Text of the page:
Once again, the haves and have-nots of the digital world seem neatly defined by the presence or absence of one skill: the ability to code.
Buried at the bottom of a glittering heap of new OS X and iOS designs, at Apple's latest Worldwide Developers Conference (WWDC), was an announcement about Apple's new programming language called Swift. Apparently it's designed to make it easier than ever to develop iOS apps. It also, according to Jon Gruber, acted as a stark litmus test for WWDC attendees.
It's easier than ever to find coding courses, and it's easy to understand this reader's mounting anxiety about whether or not he should get with the program. So I'm a mid-career 'creative type' (I write, produce multimedia, and have an eye for design), but in order to take my work to the next level I'm feeling a lot of pressure to learn how to code. Is this something I should acquire some skills at, or is it enough just to find the right talent (i.e., a developer) and collaborate? Do I have to have programming skills myself in order to truly do interesting things in the digital realm?
There's nothing wrong with learning a valuable and marketable skill out of sheer economic necessity. But the creative question is murkier. Is coding a medium—like film, prose, and music? Or is it a new form of basic literacy—like knowing how to read, write, and operate an iPhone? Is programming a creative preference or an unspoken requirement?
I asked Robin Sloan, an author (of the New York Times best-selling novel Mr. Penumbra's 24-Hour Bookstore) and "media inventor" (of assorted uncategorizable digital experiments such as this) how he would approach this question.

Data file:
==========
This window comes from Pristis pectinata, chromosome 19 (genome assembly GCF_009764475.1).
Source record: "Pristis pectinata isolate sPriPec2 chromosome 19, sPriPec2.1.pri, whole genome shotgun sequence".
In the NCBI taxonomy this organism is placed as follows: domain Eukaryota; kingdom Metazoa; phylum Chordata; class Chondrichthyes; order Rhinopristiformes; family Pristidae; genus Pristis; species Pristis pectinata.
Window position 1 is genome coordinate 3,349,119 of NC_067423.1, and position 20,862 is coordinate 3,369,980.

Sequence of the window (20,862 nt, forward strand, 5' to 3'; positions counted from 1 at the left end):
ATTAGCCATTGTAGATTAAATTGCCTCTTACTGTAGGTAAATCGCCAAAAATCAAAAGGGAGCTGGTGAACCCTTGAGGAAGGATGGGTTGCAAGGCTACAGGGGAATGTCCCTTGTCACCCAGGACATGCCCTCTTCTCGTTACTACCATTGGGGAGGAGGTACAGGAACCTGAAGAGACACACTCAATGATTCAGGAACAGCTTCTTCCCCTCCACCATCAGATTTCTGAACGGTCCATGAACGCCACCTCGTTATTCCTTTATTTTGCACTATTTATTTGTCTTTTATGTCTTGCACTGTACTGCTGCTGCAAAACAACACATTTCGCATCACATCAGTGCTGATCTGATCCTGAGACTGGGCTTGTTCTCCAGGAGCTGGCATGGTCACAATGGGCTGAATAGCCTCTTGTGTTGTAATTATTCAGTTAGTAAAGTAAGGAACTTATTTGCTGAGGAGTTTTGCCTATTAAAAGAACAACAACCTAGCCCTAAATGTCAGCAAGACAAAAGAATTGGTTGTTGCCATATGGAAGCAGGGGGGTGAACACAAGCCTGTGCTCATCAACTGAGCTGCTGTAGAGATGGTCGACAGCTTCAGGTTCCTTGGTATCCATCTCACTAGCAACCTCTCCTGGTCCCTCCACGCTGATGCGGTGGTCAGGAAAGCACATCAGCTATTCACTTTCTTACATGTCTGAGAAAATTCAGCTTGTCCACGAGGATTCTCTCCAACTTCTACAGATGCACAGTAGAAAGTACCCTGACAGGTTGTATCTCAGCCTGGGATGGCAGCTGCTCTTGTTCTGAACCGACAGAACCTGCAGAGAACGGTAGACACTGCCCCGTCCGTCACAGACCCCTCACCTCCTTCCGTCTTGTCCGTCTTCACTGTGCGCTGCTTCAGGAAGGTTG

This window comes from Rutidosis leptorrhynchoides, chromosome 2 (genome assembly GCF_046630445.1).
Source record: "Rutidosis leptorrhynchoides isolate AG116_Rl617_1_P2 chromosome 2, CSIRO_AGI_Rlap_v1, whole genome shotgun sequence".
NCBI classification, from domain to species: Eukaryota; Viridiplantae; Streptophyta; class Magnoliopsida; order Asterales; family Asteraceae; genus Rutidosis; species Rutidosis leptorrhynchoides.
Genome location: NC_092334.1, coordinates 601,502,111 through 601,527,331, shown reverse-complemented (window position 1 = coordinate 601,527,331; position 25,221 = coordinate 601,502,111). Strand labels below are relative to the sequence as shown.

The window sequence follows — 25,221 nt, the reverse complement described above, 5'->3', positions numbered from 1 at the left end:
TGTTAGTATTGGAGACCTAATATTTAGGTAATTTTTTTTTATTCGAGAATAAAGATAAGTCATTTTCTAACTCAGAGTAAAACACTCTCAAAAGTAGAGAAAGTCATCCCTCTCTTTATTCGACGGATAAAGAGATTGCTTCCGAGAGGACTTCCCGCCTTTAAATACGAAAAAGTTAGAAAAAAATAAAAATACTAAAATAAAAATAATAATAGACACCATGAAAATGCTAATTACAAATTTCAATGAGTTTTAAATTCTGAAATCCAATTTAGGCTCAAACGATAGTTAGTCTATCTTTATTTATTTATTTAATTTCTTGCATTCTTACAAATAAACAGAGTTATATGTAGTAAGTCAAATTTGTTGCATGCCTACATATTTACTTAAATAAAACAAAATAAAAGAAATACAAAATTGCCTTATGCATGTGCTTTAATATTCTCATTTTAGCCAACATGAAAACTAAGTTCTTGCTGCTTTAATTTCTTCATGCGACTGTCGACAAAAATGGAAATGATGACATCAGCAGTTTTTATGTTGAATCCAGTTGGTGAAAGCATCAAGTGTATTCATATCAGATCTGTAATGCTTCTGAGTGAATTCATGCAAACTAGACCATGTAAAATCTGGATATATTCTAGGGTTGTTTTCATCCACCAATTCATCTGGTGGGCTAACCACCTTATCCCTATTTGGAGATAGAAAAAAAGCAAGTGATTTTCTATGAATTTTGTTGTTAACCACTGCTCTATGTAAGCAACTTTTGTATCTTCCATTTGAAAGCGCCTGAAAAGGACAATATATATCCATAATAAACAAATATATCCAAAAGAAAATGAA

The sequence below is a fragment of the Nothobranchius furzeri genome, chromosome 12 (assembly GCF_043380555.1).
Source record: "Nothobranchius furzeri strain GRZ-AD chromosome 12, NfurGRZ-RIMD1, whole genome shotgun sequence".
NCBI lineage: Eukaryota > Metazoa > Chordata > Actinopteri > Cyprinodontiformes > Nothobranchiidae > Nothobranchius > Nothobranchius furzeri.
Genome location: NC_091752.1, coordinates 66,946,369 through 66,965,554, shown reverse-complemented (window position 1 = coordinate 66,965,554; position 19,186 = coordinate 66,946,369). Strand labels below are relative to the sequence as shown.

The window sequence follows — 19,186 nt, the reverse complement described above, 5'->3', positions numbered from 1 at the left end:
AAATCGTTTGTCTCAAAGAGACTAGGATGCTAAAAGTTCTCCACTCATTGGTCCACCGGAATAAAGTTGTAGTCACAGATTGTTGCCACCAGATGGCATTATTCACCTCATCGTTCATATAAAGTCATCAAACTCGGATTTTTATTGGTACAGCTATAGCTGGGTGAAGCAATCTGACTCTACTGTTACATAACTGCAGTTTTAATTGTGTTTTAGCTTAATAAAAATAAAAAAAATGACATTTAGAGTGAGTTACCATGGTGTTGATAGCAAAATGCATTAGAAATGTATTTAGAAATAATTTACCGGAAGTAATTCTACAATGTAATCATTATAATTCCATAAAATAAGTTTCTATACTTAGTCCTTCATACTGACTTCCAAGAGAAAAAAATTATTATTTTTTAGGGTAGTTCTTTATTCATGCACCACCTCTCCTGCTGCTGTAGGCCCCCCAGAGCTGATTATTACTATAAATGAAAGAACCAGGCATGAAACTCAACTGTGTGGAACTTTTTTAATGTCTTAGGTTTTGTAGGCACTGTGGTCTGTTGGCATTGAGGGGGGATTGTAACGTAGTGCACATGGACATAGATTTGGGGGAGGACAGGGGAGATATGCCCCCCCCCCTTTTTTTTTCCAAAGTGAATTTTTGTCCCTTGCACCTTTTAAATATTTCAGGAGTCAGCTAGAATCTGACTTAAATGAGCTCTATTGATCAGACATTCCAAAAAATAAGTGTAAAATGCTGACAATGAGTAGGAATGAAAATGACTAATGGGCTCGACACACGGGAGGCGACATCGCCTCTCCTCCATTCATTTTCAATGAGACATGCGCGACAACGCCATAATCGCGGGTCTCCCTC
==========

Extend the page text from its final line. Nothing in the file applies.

His advice: Forget about what you "should" do. What do you want to do?
"I didn't dip my toes into programming because it seemed useful, or important, or necessary; rather it was because it seemed fascinating and fun," Sloan says. "I'm less a creative-type-turned-mediocre-programmer than I am a would-be programmer who never got serious about the craft—but hey, surprise! Those half-baked skills turned out to be useful for a 'creative type' at this moment in the 21st century."
"When I hear questions like 'should I or shouldn't I learn to code,' I am of two minds," he continues. "One mind says: 'Yes! You should absolutely learn how to code, even if only a little bit. It opens up rich worlds of possibility, of play. It's hugely liberating and empowering."
That said, Sloan sees the question from another angle, too. "The other mind acknowledges: That might only be true if you have the spark of fascination to start with. Lacking that, the process of learning to code might just be slow, frustrating, and ultimately dispiriting. I mean, to be clear, it is very regularly frustrating and dispiriting for me, too. But there's always this bright beacon of intrinsic interest drawing me forward."
Intrinsic interest: That's the key phrase. If you're a "creative type," what would you like to be able to create that requires you to code? Does the homepage of Codeacademy fill you with curiosity or vague dread? Would you be interested in coding if you didn't felt you should be interested?
If the answer is no—"if the motivation to learn is all extrinsic, all this drumbeat of 'You—must—learn—to—code'—then I'd say skip it," Sloan says. "Instead, develop other complementary skills, of which there are plenty."
In other words, you don't have to be Steve Wozniak to be Steve Jobs. (You could also be both, or neither.) But what each of them had in common was this: They knew what they wanted to do. Take that as your starting point. Those 1s and 0s can do powerful and amazing things. But learning to code doesn't have to be a binary choice.